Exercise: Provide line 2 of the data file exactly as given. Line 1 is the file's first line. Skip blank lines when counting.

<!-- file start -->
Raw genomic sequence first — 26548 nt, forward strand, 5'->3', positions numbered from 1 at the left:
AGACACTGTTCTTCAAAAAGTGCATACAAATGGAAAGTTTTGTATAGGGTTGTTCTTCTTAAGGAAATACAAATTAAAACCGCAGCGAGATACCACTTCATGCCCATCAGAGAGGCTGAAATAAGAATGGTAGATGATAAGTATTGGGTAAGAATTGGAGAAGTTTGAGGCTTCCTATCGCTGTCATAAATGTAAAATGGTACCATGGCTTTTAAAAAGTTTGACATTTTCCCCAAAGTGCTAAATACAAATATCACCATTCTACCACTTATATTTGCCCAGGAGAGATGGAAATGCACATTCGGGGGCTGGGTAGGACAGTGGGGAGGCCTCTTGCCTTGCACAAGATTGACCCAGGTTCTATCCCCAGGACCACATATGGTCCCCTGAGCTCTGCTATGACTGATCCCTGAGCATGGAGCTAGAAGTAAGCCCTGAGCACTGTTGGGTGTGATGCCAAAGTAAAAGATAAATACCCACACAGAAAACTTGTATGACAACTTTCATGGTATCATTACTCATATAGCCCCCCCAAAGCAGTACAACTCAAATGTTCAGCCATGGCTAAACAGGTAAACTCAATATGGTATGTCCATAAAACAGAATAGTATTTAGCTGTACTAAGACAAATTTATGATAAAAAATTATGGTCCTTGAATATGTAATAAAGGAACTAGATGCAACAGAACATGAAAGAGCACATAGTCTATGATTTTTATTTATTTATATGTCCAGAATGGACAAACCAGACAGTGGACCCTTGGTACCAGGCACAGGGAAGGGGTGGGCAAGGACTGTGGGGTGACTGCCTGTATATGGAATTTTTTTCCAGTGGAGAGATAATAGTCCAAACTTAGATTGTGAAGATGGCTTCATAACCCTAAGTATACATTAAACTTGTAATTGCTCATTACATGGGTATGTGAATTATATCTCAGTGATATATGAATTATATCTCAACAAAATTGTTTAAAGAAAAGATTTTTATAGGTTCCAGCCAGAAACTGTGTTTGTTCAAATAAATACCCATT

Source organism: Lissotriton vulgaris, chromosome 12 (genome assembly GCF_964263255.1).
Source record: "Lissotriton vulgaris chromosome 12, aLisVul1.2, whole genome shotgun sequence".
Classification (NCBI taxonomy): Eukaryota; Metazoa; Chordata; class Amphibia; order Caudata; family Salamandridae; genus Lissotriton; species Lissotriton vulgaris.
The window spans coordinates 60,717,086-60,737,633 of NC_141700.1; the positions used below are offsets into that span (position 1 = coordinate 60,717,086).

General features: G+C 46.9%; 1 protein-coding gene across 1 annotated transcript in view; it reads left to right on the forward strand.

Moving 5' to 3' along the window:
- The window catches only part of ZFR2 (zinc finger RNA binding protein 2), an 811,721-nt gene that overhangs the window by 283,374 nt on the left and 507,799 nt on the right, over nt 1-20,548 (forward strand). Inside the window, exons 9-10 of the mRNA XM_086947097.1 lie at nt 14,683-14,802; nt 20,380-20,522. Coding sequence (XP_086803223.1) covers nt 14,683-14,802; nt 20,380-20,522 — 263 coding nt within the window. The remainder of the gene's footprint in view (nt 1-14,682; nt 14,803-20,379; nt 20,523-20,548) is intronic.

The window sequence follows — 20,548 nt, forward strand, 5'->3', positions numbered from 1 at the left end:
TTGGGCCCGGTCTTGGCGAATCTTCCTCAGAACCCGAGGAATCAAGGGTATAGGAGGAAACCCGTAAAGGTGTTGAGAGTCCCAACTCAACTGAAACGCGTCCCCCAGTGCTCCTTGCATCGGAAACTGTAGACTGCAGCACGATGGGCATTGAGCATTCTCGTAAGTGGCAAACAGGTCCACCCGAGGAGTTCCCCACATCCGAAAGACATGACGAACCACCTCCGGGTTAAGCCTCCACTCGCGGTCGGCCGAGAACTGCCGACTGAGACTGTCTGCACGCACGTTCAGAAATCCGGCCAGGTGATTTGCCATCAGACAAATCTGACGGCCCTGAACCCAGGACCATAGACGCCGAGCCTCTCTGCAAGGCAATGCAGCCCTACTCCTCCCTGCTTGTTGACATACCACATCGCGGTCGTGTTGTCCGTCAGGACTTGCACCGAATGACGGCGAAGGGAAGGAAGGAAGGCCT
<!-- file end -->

AGACACTGTTCTTCAAAAAGTGCATACAAATGGAAAGTTTTGTATAGGGTTGTTCTTCTTAAGGAAATACAAATTAAAACCGCAGCGAGATACCACTTCATGCCCATCAGAGAGGCTGAAATAAGAATGGTAGATGATAAGTATTGGGTAAGAATTGGAGAAGTTTGAGGCTTCCTATCGCTGTCATAAATGTAAAATGGTACCATGGCTTTTAAAAAGTTTGACATTTTCCCCAAAGTGCTAAATACAAATATCACCATTCTACCACTTATATTTGCCCAGGAGAGATGGAAATGCACATTCGGGGGCTGGGTAGGACAGTGGGGAGGCCTCTTGCCTTGCACAAGATTGACCCAGGTTCTATCCCCAGGACCACATATGGTCCCCTGAGCTCTGCTATGACTGATCCCTGAGCATGGAGCTAGAAGTAAGCCCTGAGCACTGTTGGGTGTGATGCCAAAGTAAAAGATAAATACCCACACAGAAAACTTGTATGACAACTTTCATGGTATCATTACTCATATAGCCCCCCCAAAGCAGTACAACTCAAATGTTCAGCCATGGCTAAACAGGTAAACTCAATATGGTATGTCCATAAAACAGAATAGTATTTAGCTGTACTAAGACAAATTTATGATAAAAAATTATGGTCCTTGAATATGTAATAAAGGAACTAGATGCAACAGAACATGAAAGAGCACATAGTCTATGATTTTTATTTATTTATATGTCCAGAATGGACAAACCAGACAGTGGACCCTTGGTACCAGGCACAGGGAAGGGGTGGGCAAGGACTGTGGGGTGACTGCCTGTATATGGAATTTTTTTCCAGTGGAGAGATAATAGTCCAAACTTAGATTGTGAAGATGGCTTCATAACCCTAAGTATACATTAAACTTGTAATTGCTCATTACATGGGTATGTGAATTATATCTCAGTGATATATGAATTATATCTCAACAAAATTGTTTAAAGAAAAGATTTTTATAGGTTCCAGCCAGAAACTGTGTTTGTTCAAATAAATACCCATT